Hi, this is sort of a long and complex thing to post as a first message. I am eager to probe the minds of experienced BRP'ers though.
I am planning to start a new fantasy campaign soon, soon after Magic World and some other things I just ordered from Chaosium reaches my mailbox. I am fairly familiar with BRP already so I expect to be able to start quickly. I have started thinking about some tweaks though. Here is one and I would appreciate your thoughts on it.
I think it is annoying and a bit random when a fight between skilled opponents devolves into a series of ties until someone rolls a special success. The obvious fix would be to do highest-roll-under-skill wins, pendragon style, but my players dislike it for emotional reasons. Another obvious fix would be to let the best margin of success win, but that causes math of two or even three digit numbers which is quite annoying.
So, I am planning to do this:
Resolve attack and defense as usual. If there is a tie, it has the regular effects of a tie (no damage, etc) but either side might have gained a tactical advantage. Both parties of the fight roll 1d10 + skill/10. Rolling high is better. The one with the best result gets a tactical advantage of the difference between the rolls.
This advantage can be accumulated during the fight. Once you have an advantage of 10 or more, you can spend 10 of this advantage to improve your degree of success one step at one time (failed to success, success to special and so on).
This means that if someone with a skill of 120% ties three times in a row against someone with a skill of 80%, the more skilled person will on average have accumulated an advantage of 12 and will be able to boost the next result one step.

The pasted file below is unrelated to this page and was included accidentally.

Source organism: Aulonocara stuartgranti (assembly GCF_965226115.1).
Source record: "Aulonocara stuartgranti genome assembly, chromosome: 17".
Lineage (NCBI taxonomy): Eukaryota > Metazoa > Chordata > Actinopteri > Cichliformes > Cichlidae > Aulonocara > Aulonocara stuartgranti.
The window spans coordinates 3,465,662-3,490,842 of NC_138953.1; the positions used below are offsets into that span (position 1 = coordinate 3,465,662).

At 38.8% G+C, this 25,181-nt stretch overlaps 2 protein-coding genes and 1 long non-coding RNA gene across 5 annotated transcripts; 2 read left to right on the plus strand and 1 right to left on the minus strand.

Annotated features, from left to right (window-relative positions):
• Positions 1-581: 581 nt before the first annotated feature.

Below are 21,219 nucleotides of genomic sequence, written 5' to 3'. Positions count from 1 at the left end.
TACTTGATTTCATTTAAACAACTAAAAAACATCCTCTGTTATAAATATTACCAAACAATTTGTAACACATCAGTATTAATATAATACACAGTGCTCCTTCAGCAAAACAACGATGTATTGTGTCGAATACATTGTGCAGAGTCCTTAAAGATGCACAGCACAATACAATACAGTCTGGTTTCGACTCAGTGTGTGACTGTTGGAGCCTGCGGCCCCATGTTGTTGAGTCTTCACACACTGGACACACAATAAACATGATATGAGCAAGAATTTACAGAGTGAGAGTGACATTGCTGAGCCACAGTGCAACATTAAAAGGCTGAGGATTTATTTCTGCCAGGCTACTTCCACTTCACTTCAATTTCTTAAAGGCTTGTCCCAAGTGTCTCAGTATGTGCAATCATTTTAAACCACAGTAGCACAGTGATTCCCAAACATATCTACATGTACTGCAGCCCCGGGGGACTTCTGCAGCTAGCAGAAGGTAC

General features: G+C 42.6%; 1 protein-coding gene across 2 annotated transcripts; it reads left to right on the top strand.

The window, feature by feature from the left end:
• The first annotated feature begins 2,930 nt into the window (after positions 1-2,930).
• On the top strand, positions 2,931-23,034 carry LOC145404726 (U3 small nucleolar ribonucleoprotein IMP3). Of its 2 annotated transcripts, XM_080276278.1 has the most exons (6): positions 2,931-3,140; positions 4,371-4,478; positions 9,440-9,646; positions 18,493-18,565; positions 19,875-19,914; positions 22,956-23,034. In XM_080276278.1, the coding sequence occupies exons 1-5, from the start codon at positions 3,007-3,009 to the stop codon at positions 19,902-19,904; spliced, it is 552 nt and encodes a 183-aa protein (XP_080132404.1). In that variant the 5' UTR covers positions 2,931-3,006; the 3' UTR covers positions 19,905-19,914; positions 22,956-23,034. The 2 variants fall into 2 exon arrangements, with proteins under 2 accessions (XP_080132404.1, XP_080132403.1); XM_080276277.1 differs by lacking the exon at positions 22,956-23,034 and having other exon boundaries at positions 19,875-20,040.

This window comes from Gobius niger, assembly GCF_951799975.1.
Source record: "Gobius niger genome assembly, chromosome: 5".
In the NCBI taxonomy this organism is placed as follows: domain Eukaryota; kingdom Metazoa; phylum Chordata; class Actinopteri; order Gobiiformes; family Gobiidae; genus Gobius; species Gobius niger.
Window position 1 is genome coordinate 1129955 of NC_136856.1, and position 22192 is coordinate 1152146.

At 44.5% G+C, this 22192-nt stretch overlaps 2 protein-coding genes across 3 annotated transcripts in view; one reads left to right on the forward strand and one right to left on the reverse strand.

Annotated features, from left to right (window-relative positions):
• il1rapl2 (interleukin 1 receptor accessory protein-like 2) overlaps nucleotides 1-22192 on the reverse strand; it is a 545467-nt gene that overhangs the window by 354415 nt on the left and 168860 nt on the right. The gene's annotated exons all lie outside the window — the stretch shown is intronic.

I am also considering other uses for advantages, like gaining a temporary bonus against the same opponent for the duration of the fight, or even a semi-permanent bonus against the opponent until the opponent increases in skill. These would represent learning to exploit a weakness in the opponent's fighting style
Obligatory boring example:
Sneaking into a castle late one night Niall walks right into a guard patrolling the inner wall. Both draw their swords and prepare to fight. Niall has a skill of 123%, the guard has a skill of 71%. Niall lunges forward and stabs with his sword (success), the guard takes a step back and diverts the thrust with his own blade (success). A tie, Niall rolls 1d10 (4) + 12 = 16, the guard 1d10 (4) + 7 = 11. Niall gains an advantage of 5.
The guard counters with a slash at Nialls face (success) but Niall ducks (success). Another tie, another roll. Niall: 1d10 (8) + 12 + previous advantage (5) = 25, the guard: 1d10 (6) + 7 = 13. Niall increases his advantage to 12.
Niall steps forward and slashes at the guards side (success). The guard, a bit off balance, bring his sword up to block (success). Niall twists his sword viciously and manages to stab the guard past his parry. (Niall spends 10 of his advantage to gain a level of success).